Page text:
Mays may have lost a step of the old speed that used to make him a menace on the base paths.  He only stole five last year but they threw him out only once.  The cap still flies off when he runs after a long drive and he still makes that special basket catch of the fly ball that has excited fans since 1951.

Despite a dip to .288 last season, Mays still has a lifetime batting average of .312 and remains the most exciting player to watch in all baseball.

For years, whenever there has been a challenger to Mays, it has been Curt Flood of the Cardinals, a superb glove man with extra base power.  Flood tailed off to .267 last year but that followed three straight years of .300 or better.

Flood fans have a point when they recall the little man’s feat of going through an entire season without and error while handling more chances than any other major league outfielder.  But Mays’ home run bat and his All-Star record give him the edge.

A new challenger has appeared in Jim Wynn, the fleet center fielder of the Houston Astros who hit 18 homers and knocekd in 62 runs before he crashed into a wall in Philadelphia Aug. 1, and was lost for the rest of the year.  Wynn had to wear a cast on his left wrist for four and a half months when the fracture was slow to heal and there was fear that he might have injured himself permanently.  However, he appears to be back on the beam.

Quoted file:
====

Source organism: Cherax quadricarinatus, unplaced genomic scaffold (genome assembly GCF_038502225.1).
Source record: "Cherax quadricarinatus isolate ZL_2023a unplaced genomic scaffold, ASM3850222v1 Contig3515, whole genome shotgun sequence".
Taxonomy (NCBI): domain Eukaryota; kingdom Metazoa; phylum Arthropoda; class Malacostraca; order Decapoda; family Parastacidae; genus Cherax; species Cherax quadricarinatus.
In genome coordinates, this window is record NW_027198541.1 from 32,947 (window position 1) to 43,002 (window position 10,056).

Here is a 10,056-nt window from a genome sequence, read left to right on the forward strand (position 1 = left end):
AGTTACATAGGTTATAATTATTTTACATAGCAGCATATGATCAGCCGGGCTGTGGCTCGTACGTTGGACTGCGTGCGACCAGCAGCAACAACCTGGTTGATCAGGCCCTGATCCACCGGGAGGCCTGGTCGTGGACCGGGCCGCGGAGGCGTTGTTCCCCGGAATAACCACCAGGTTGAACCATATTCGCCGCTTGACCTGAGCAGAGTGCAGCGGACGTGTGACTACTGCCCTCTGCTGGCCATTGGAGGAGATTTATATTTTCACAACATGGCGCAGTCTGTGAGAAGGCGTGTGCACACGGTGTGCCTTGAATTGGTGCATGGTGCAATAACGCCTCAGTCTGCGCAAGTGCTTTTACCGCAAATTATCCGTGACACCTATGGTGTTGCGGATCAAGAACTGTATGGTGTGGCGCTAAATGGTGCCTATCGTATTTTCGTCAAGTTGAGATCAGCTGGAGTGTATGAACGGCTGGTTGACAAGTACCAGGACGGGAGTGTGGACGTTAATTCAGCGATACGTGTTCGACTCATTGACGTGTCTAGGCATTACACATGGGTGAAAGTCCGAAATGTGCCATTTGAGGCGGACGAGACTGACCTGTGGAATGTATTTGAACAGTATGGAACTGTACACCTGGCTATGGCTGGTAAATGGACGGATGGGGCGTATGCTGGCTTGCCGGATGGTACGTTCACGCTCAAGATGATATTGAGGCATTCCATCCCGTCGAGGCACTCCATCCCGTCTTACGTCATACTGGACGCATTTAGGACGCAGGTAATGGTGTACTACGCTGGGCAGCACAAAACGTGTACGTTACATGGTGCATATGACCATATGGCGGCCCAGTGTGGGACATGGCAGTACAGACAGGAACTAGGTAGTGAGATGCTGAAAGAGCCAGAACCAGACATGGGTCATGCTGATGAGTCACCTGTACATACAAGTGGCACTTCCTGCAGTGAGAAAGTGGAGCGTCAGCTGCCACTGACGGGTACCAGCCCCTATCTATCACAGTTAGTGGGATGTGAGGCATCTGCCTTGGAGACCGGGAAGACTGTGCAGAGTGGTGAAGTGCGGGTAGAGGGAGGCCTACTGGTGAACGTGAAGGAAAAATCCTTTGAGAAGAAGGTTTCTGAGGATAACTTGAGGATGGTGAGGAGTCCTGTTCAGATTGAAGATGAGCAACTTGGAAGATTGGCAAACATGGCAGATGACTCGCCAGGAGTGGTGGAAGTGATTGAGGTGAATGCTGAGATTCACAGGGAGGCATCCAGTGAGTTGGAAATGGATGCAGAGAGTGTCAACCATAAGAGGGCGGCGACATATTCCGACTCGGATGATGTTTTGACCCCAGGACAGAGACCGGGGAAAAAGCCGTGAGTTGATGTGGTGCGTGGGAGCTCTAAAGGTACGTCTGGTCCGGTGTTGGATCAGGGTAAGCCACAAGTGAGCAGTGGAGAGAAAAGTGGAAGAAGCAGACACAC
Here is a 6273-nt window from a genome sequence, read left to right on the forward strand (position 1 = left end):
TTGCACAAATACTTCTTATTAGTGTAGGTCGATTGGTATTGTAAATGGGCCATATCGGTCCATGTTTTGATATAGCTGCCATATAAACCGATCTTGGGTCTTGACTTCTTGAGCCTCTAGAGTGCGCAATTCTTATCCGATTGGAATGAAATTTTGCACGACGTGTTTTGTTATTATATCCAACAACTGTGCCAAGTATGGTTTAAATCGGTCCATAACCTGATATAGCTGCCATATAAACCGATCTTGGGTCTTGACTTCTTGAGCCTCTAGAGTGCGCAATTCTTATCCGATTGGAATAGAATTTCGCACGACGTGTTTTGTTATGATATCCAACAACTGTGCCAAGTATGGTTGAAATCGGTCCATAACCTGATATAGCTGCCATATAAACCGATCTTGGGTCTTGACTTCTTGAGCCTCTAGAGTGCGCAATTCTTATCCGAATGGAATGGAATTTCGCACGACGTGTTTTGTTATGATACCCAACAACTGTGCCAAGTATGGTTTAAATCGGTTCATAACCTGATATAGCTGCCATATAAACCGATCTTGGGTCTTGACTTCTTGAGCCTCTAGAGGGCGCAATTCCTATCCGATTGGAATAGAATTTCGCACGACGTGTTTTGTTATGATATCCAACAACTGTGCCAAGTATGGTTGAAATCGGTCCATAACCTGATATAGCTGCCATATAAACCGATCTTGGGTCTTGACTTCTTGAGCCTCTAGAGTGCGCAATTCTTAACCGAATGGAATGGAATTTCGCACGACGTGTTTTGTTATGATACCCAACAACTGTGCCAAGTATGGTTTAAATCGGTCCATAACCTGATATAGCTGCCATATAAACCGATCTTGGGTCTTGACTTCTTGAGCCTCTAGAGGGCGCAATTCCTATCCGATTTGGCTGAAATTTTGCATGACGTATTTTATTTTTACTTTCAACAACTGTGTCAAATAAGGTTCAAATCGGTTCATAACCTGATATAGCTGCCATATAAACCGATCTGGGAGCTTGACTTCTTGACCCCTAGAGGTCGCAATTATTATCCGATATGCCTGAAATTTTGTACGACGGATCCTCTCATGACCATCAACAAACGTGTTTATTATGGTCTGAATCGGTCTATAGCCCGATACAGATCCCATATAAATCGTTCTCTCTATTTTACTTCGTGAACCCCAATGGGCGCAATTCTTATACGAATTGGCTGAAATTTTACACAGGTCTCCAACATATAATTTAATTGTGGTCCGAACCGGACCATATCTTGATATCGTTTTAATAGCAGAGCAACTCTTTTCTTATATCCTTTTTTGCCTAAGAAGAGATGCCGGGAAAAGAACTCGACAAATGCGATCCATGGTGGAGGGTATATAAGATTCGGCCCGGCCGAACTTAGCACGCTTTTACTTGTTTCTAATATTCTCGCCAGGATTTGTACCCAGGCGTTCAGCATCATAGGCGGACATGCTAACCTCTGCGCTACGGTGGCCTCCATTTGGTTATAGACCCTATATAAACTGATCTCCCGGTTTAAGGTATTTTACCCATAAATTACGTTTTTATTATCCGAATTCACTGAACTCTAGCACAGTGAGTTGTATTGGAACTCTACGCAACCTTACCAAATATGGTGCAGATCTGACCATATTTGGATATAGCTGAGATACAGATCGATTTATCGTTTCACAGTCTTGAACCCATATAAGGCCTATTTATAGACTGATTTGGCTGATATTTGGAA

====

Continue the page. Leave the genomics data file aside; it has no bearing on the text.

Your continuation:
Nobody gives a call to Pittsburgh’s platooning center fielders despite their senstional batting records of 1966.  Both Matty Alou, whos .342 led the league, and Manny Mota who hit .332, are talented outfielders with skillful bats.  Neither hits with power but both have developed their hitting by learining to slice the ball to the opposite field.

Vada Pinson of Cincinnati, an All-Star in 1959 and 1960, is an outstanding star of the game.  The fleet-footed Californian who never hits less than 16 homers and usually is close to 100 RBI’s toiled in the shadow of Frank Robinson for years.  His lifetime average of .301 always makes him a candidate in the All-Star voting.

Despite that horrible sunstruck inning in last year’s World Series, Willie Davis of the Dodgers is one of the best center fielders in the league.  He has great speed, probably the most in baseball in a straightaway race, and usually hits around the .270 level with some extra base power and an occasional home run.

Mack Jones of the Braves was slow in arriving but finally came into his own.  Mack the Knife hit 31 homers in 1965 and followed with 23 last year.  He should improve his .264 average.

Gene Mauch of the Phillies was so impressed by Don Lock’s performance in Washington that he made a deal for him during the winter.  “It’s the first time I’ve had a real center fielder,” said Gene.  Lock has good speed and power and is recognized as one of the better defensive outfielders.

Leo Durocher thinks he has come up with a man who can do the job in the former Phil, Adolfo Phillips from Panama.  Phillips moved into a regular job with the Cubs last year and contributed 16 homers to a last place attack.

The Mets dug into the Pirate farm system for a youngster with a fine reputation when they acquired Don Bosch from the Pirates’ Columbus link.